No argument is being made here that the scintillating tuner forges new paths. It adamantly doesn't. The ditties have been cherry-picked from those the Gershwins dreamed up for several Broadway and Hollywood productions -- including such beloved chestnuts as "They All Laughed" and "S"Wonderful" -- and Joe DiPietro's apolitical comic libretto is drawn in part from material by P. G. Wodehouse and Guy Bolton.
Yet, this boy-meet-girl tale is a fresh reminder of what can set heads humming and feet tapping when great singers, hoofers, and beloved stage clowns (all bedecked here in Martin Pakledinaz's luscious Jazz-Age costumes) are let loose to chant as many hot numbers and tell as many broad jokes as can be engineered into two-and-half-hours.
The plot from which all this hilarity springs has wealthy playboy Jimmy Winter (Broderick) falling for bootlegger Billie Bendix (O'Hara) -- and kinda vice versa -- after they meet outside a raided Manhattan speakeasy. Armed with his wallet and some inside info, Billie takes off for Jimmy's huge Long Island summer shack (well designed by Derek McLane) with buddies Cookie McGee (Michael McGrath) and Duke Mahoney (Chris Sullivan) in tow to store a slew of contraband hooch.
The catch is that Jimmy shows up at the manse to marry his fourth wife -- modern dancer Eileen Evergreen (Jennifer Laura Thompson) -- just as the bootleggers move in. And they're not alone: the not-so-happy couple are being stalked by her aunt, the prohibition-mad Duchess Estonia Dulworth (Judy Kaye), her strait-laced father, Senator Max Evergreen (Terry Beaver), and police chief Berry (Stanley Wayne Mathis), who is intent on catching any lawbreakers he suspects are nearby.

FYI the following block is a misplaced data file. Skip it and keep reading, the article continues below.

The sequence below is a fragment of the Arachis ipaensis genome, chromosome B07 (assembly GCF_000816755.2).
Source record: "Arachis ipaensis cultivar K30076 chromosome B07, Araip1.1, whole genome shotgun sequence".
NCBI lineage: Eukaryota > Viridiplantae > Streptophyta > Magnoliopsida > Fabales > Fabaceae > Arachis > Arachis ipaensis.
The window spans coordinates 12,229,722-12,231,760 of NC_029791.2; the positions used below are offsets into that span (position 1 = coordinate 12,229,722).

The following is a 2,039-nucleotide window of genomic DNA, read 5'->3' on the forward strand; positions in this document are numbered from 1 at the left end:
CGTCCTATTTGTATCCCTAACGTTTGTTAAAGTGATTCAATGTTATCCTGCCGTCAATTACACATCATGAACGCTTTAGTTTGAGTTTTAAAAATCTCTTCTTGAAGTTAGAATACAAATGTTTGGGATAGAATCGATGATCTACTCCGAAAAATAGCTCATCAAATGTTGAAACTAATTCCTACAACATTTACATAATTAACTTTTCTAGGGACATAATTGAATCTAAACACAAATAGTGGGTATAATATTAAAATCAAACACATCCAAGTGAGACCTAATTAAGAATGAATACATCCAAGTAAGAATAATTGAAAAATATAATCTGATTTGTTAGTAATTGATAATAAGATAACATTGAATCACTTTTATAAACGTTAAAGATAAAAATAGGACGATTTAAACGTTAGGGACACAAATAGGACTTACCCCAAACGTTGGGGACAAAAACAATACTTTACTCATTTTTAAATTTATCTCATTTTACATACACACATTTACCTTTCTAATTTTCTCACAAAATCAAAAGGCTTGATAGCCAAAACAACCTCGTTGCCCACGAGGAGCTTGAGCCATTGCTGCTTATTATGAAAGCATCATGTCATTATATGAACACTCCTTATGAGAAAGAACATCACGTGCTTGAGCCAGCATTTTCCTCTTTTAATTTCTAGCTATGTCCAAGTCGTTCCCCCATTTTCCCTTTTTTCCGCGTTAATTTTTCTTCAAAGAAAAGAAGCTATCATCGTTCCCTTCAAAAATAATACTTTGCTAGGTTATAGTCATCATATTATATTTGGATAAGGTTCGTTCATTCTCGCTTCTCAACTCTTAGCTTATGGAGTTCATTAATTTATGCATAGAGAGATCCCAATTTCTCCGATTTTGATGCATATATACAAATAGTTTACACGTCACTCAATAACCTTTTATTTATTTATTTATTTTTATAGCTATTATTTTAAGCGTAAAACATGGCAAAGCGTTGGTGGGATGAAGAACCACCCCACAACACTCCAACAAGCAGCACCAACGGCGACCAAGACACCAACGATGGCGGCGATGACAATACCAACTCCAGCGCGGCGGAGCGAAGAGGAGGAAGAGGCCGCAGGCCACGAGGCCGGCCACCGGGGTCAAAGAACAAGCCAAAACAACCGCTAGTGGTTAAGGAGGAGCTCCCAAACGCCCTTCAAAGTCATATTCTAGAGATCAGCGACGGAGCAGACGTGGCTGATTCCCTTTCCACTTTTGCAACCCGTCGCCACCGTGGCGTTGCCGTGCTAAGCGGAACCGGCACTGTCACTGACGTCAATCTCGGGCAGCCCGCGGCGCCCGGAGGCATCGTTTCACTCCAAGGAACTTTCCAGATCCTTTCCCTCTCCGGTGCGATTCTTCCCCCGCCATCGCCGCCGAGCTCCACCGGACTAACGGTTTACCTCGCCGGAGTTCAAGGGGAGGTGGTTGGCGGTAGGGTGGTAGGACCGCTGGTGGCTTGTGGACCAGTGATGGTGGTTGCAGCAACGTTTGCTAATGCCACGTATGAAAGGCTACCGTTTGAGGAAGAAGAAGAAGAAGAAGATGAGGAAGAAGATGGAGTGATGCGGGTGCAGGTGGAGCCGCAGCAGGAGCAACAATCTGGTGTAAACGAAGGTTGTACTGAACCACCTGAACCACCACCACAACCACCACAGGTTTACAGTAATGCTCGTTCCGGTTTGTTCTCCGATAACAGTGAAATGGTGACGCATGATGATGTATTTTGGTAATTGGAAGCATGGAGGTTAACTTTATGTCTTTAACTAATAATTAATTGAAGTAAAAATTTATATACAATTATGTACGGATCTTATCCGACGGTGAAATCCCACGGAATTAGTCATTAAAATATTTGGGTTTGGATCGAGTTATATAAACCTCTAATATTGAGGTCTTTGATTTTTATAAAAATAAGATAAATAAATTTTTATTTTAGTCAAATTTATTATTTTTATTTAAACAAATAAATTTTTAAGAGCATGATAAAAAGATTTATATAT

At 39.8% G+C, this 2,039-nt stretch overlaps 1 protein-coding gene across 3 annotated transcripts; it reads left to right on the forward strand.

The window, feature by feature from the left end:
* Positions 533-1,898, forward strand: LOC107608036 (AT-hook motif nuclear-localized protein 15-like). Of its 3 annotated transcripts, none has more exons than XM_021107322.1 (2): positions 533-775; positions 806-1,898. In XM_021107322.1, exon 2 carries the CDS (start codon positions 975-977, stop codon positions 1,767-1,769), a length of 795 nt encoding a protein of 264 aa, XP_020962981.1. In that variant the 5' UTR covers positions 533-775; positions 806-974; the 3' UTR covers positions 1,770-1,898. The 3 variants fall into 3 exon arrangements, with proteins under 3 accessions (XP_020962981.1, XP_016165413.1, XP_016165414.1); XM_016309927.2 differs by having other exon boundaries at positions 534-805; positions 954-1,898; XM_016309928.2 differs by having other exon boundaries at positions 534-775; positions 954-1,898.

As Jimmy, Broderick always seems slightly baffled by what goes on around him. He also sings with Fred Astaire's conviction and -- this is a good thing -- dances as if his brain isn't sure of what his feet are doing. O'Hara, often cast as more refined types, goes Bronx tomboy as Billie and is delightful at it. And her crooning of "Someone to Watch Over Me" and roughhouse rendition of "Treat Me Rough" simply can't be beat.
But everyone in this truly talented troupe excels, including Robyn Hurder as bombshell Jeannie Muldoon, the legendary Estelle Parsons, who makes a comical late entrance as Jimmy's disdainful mother, and a dozen lovely and handsome singer-dancers.
In short, Nice Work is heaps more than nice work -- it's great fun -- and you can get it right now.
Don't show this again.